Translating Visual Information into Tactile Information

Bios & Handouts Videos

Scheduled at 9:15am in Meadowbrook I/II on Thursday November, 17.

#4591

Speaker(s)

  • Nicole Johnson, Lead Alternative Media Technician, Central Washington University
  • Vernée Hemphill, Cetnral Access Program Coordinator, Central Washington University

Session Details

  • Length of Session: 1-hr
  • Format:
  • Expertise Level: Intermediate
  • Type of session: General Conference

Summary

This presentation will focus on the methods used for processing visual images in alternative media.

Abstract

The main focus of this presentation will be looking in depth at tactile graphics and give insight into processing them. We will look at the process of translating a visual graphic into a tactile graphic using a library of textures and line weights. For every textbook processed at Central Access, we gain valuable insight and experience on a range of material. By working directly with blind students, our processes are constantly evolving in order to provide the best product. We will look at examples of changes made in technical details that provide better tactual distinguishability. We will also look at examples of extreme cases (anatomy diagrams, astronomy images, campus maps) and problem-solving strategies for how to handle them.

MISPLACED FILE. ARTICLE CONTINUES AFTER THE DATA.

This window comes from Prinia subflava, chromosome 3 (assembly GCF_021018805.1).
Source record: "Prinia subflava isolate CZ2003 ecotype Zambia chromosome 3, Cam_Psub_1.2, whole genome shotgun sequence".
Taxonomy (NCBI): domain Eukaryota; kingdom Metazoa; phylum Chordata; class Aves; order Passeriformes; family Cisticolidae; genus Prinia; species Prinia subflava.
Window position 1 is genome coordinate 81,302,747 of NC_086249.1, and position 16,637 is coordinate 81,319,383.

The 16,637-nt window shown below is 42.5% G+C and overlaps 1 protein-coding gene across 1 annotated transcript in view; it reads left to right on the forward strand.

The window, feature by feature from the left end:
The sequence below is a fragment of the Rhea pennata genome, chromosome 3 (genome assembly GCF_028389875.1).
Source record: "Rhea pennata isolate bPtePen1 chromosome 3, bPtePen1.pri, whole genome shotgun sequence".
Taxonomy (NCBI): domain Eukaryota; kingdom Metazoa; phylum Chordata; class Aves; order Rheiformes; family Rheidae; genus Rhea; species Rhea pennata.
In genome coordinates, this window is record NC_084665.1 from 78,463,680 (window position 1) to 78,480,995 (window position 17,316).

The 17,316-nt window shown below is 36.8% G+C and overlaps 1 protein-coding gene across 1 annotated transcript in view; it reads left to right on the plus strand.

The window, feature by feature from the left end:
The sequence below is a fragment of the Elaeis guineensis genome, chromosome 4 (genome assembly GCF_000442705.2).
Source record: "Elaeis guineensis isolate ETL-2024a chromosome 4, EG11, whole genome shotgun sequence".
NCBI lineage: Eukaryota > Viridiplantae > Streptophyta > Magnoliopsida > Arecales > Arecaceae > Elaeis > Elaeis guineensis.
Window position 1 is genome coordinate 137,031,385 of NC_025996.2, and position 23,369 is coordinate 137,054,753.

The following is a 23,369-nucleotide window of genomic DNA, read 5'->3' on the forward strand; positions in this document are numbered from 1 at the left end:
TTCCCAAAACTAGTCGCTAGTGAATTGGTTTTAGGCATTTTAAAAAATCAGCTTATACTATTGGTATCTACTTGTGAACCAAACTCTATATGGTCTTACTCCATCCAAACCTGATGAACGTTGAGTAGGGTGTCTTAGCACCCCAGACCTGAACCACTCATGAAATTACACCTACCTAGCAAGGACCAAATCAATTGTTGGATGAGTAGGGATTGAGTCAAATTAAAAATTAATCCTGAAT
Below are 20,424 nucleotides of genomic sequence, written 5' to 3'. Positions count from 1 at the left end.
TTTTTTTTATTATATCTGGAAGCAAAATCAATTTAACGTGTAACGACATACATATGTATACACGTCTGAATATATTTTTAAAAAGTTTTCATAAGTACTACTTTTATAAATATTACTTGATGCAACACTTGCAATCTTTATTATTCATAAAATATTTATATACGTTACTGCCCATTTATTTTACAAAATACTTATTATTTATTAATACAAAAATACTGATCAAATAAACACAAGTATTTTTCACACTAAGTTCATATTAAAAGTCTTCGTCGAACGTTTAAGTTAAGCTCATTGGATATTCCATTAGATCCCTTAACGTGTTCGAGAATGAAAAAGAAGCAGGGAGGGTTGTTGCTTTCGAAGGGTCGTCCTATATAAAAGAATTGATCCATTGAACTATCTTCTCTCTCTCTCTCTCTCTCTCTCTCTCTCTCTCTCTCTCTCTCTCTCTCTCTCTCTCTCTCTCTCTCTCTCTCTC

Keypoints

  1. How to handle images when producing alternative media
  2. Conveying the relevant information when making tactile graphics
  3. Methods and tips for producing tactile graphics

Disability Areas

Vision

Topic Areas

Alternate Format, Assistive Technology

Speaker Bio(s)

Nicole Johnson

Nicole Johnson has worked at Central Access for three years as a student employee and is going to school for biophysics. She currently oversees tactile graphic production and is continually working to improve the product in order to provide quality materials for students.

Vernée Hemphill

Vernée Hemphill is a Program Coordinator for Central Access at Central Washington University and oversees the fee-for-service alternative media production lab. As a student Vernée began working as an alternative media technician with a focus on STEM and braille content. This introduction to accessible media led to a growing passion to improve the quality and availability of alternative media. At present she works with students to produce and improve alternative media for both students at CWU and across the country.

Handout(s)

Videos